"Dream big, and dare to fail." -Norman Vaughan
    "I have climbed my mountain, but I must still live my life." - Tenzig Norgay

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    Ok -- dug this thread up off the internet. I want to focus my question the Mclaren Float with a 16 foot NRS CAT. I really want to float this area. Fell in love with the Tangle lake area this summer and going back next summer and want to incude a float Maclaren in the mix. I hear there is a rock garden half way.

    Question are:

    What is the general Class of the river? Would be helpful to compare it to the Kenai flow and portions with rapids as not all class I II and III are created equal.

    Rock Garden: How is this area.

    Overall I am a beginner rafter. Not poor but beginner. Will brush up several times on the kenai before going.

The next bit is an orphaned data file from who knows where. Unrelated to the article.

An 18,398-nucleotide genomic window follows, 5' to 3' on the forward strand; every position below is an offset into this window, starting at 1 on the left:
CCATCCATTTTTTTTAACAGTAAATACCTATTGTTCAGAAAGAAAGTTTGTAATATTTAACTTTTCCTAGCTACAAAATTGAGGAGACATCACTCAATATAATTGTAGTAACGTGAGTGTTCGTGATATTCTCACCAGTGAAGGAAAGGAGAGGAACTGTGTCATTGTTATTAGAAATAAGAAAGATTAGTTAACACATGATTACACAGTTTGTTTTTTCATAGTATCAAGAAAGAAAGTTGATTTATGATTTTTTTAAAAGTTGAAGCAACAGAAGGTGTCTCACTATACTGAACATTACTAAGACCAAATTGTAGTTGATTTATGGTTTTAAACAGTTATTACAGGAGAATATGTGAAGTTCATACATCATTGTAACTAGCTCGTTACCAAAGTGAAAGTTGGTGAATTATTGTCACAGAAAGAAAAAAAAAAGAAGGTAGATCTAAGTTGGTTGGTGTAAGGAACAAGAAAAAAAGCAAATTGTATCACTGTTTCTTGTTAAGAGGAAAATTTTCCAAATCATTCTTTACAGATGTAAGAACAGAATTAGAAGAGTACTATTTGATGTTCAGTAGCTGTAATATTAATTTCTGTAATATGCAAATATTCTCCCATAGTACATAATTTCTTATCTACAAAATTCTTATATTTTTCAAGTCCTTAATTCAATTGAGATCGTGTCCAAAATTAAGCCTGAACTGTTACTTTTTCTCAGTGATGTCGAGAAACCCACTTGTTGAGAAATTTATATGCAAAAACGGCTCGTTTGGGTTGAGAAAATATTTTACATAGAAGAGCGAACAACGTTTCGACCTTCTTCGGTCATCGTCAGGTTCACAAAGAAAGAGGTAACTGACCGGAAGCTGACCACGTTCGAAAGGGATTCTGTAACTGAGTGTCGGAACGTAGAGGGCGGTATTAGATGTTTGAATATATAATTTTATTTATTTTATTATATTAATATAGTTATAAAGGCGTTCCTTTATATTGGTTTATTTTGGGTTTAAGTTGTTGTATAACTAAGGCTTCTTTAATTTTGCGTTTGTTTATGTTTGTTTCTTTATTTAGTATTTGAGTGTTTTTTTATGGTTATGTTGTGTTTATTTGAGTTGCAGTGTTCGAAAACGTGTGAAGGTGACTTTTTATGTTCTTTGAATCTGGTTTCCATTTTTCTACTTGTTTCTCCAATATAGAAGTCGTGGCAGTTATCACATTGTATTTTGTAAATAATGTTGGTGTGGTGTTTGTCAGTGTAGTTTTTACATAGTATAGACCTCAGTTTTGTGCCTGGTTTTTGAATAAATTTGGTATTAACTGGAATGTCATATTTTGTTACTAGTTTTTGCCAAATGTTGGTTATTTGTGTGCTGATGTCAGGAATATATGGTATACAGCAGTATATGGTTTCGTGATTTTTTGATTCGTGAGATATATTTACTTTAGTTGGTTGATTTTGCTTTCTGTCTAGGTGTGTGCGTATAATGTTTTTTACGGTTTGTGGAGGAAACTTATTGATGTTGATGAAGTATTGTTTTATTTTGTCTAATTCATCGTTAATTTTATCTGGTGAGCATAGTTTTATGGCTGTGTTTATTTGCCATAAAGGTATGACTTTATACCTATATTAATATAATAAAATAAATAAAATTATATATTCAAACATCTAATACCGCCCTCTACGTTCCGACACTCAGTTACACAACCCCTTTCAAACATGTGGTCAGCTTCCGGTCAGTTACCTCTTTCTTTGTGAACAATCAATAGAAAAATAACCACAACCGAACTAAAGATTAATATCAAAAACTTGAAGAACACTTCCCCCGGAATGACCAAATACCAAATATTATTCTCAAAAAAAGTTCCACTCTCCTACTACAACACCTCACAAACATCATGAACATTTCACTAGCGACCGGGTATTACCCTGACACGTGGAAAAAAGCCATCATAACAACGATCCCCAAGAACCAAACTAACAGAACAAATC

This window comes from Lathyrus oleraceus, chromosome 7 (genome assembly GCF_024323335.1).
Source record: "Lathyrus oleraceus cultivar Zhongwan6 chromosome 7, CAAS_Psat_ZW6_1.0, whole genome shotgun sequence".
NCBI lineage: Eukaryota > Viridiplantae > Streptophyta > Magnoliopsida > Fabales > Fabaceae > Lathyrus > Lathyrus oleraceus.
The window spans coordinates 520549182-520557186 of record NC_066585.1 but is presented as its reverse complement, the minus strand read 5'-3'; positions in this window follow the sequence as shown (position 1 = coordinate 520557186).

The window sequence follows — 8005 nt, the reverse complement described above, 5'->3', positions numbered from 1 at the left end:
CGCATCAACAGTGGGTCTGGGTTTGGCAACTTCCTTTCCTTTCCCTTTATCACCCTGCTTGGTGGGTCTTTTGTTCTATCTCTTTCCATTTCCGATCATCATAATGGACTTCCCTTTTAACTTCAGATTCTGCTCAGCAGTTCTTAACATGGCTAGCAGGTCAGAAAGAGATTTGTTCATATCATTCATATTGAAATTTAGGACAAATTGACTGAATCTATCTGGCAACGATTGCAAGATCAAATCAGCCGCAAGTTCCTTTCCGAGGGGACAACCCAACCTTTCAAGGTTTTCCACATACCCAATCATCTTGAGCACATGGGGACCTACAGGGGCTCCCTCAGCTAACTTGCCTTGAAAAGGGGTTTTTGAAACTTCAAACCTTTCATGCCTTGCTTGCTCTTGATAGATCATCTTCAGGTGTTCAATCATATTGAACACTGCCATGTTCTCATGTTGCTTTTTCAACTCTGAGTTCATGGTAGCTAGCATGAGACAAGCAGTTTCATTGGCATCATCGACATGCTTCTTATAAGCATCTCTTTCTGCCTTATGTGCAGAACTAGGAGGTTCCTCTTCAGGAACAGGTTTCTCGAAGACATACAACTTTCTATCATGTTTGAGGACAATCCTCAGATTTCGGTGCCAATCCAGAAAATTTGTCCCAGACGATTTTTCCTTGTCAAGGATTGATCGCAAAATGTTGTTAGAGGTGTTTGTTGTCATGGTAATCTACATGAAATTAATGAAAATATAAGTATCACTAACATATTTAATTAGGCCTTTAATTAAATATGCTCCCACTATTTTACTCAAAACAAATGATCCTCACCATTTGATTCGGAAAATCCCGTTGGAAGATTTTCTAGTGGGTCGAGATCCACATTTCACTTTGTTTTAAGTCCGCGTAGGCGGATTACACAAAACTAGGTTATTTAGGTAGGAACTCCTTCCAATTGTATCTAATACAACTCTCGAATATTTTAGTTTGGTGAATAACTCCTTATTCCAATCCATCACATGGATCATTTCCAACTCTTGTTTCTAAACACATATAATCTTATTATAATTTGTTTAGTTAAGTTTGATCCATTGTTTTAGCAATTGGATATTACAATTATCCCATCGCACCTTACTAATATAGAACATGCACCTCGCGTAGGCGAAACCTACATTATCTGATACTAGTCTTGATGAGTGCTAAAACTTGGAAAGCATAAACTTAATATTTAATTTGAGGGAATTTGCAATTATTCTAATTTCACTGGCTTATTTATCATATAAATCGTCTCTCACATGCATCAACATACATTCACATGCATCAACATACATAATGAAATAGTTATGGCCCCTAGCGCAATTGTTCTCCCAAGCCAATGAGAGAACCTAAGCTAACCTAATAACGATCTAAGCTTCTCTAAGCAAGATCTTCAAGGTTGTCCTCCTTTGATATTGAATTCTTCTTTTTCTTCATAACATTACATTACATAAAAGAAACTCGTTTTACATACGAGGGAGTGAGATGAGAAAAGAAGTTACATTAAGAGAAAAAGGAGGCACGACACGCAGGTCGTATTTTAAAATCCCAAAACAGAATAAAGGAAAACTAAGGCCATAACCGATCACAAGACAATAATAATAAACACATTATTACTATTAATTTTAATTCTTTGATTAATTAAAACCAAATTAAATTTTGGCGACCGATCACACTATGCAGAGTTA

Also might try to go back in the fall and do a float hunt. Thoughts?

    Thanks

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    Member KelvinG's Avatar
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    In regards to floating the Talkeetna river moose hunting; I would say donít.

    I live on the Talkeetna River, a few miles from the nearest road. The problem with floating the Talkeetna is there arenít any moose during moose hunting season. They all are on top of the mountains. My guess is that the salmon runs attract bear and the bear push the moose out of the river valley.

    For several years now Iíve run both the Talkeetna and Sheep rivers in my jet boat during hunting season hoping to lucky, (after all I live on the river). Not only do I not see moose, I donít see any track on the sand bars either. Other hunters Iíve seen on the river say the same thing.

    Kinds of sucks living remote on the Talkeetna and having to go someplace different to hunt moose, but Iím not wasting my time this year.

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    Check your PM's. Good job on those Elk! Sounds like you harvested some real fine bulls